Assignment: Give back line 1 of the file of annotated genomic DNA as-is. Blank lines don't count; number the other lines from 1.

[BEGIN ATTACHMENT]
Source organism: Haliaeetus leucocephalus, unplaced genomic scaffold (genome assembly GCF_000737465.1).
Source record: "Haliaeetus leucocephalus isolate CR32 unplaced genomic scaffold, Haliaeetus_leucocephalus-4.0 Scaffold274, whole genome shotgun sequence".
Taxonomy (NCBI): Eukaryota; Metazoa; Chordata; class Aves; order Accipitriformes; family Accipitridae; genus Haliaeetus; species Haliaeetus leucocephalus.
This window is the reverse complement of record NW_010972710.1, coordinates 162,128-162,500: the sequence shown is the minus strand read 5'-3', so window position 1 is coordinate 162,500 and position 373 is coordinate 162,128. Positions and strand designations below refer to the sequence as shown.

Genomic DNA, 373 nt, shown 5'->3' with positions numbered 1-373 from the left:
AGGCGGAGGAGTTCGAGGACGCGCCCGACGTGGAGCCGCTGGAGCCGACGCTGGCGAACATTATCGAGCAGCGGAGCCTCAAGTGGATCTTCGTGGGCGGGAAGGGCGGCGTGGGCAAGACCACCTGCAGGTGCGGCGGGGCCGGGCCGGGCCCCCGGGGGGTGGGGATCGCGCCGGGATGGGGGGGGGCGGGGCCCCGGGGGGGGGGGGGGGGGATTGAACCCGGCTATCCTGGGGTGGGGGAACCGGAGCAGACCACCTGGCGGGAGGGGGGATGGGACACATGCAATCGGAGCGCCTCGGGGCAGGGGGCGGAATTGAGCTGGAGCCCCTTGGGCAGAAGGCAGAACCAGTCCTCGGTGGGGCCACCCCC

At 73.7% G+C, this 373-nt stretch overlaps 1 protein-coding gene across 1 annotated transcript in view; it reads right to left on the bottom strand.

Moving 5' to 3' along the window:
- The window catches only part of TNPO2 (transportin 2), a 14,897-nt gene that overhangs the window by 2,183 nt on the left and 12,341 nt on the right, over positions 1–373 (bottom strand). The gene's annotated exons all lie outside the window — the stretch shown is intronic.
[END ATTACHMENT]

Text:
Source organism: Haliaeetus leucocephalus, unplaced genomic scaffold (genome assembly GCF_000737465.1).